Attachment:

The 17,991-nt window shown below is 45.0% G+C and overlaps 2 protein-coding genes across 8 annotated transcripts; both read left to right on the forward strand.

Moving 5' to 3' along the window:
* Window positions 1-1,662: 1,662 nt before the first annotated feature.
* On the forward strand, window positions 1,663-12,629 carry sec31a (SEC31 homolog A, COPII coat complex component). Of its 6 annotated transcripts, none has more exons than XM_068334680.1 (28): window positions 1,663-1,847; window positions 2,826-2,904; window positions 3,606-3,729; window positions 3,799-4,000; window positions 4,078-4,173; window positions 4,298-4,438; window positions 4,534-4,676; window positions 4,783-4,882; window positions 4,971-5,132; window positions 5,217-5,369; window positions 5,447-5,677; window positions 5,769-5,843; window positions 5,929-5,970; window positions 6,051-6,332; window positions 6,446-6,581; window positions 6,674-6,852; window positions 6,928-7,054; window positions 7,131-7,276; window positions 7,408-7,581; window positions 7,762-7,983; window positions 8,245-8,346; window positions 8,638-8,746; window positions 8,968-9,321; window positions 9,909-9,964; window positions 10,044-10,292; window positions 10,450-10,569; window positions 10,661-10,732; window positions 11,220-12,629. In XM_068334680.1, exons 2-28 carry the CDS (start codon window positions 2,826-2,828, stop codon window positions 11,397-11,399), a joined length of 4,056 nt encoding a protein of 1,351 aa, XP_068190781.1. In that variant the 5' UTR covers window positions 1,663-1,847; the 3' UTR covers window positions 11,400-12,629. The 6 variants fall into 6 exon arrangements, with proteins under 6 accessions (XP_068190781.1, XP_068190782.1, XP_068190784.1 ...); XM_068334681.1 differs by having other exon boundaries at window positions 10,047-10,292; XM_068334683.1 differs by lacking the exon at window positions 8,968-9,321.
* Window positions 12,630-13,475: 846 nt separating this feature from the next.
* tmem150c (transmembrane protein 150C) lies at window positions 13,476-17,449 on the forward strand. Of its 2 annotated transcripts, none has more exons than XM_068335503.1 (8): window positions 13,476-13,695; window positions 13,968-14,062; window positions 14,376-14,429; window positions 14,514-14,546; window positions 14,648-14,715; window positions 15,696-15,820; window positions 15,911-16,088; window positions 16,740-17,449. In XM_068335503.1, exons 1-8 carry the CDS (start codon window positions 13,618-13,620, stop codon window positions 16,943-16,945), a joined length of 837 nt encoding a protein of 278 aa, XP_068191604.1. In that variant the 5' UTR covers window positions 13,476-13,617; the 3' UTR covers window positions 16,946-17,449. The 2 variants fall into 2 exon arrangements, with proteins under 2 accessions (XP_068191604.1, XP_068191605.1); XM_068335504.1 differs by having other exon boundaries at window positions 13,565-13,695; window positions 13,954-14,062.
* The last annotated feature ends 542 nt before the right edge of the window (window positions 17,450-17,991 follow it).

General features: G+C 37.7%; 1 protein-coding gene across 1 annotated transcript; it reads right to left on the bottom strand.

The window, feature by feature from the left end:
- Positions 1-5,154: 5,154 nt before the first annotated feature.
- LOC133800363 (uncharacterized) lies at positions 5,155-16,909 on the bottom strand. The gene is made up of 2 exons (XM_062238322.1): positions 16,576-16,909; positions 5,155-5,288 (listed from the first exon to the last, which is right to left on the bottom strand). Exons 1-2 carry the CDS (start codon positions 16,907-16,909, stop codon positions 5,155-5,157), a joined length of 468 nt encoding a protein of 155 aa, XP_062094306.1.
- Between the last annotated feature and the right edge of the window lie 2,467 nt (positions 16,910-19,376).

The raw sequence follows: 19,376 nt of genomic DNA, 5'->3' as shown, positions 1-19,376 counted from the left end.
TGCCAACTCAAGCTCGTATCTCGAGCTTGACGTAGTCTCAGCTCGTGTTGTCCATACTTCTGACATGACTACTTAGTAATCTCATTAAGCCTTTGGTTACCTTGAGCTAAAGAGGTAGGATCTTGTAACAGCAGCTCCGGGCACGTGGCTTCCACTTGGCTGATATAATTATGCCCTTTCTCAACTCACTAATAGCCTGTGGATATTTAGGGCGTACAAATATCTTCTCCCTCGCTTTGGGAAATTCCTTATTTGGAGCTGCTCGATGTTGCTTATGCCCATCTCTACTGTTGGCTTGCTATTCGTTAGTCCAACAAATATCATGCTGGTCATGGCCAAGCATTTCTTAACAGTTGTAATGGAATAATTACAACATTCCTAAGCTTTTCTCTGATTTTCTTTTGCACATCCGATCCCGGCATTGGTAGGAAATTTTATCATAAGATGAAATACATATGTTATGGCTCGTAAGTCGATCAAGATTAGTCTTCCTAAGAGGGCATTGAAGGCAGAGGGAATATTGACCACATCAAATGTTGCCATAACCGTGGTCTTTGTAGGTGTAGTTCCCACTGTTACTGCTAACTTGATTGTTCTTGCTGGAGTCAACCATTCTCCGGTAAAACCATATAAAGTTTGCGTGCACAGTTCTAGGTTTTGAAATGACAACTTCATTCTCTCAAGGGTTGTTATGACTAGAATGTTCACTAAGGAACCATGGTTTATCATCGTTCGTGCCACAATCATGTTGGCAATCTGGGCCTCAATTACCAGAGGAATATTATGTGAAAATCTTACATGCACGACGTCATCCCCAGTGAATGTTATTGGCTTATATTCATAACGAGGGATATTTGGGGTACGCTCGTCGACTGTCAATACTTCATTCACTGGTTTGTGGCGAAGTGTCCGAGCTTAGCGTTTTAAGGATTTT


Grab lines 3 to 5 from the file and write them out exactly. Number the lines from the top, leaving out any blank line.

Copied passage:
* Window positions 1-1,662: 1,662 nt before the first annotated feature.
* On the forward strand, window positions 1,663-12,629 carry sec31a (SEC31 homolog A, COPII coat complex component). Of its 6 annotated transcripts, none has more exons than XM_068334680.1 (28): window positions 1,663-1,847; window positions 2,826-2,904; window positions 3,606-3,729; window positions 3,799-4,000; window positions 4,078-4,173; window positions 4,298-4,438; window positions 4,534-4,676; window positions 4,783-4,882; window positions 4,971-5,132; window positions 5,217-5,369; window positions 5,447-5,677; window positions 5,769-5,843; window positions 5,929-5,970; window positions 6,051-6,332; window positions 6,446-6,581; window positions 6,674-6,852; window positions 6,928-7,054; window positions 7,131-7,276; window positions 7,408-7,581; window positions 7,762-7,983; window positions 8,245-8,346; window positions 8,638-8,746; window positions 8,968-9,321; window positions 9,909-9,964; window positions 10,044-10,292; window positions 10,450-10,569; window positions 10,661-10,732; window positions 11,220-12,629. In XM_068334680.1, exons 2-28 carry the CDS (start codon window positions 2,826-2,828, stop codon window positions 11,397-11,399), a joined length of 4,056 nt encoding a protein of 1,351 aa, XP_068190781.1. In that variant the 5' UTR covers window positions 1,663-1,847; the 3' UTR covers window positions 11,400-12,629. The 6 variants fall into 6 exon arrangements, with proteins under 6 accessions (XP_068190781.1, XP_068190782.1, XP_068190784.1 ...); XM_068334681.1 differs by having other exon boundaries at window positions 10,047-10,292; XM_068334683.1 differs by lacking the exon at window positions 8,968-9,321.
* Window positions 12,630-13,475: 846 nt separating this feature from the next.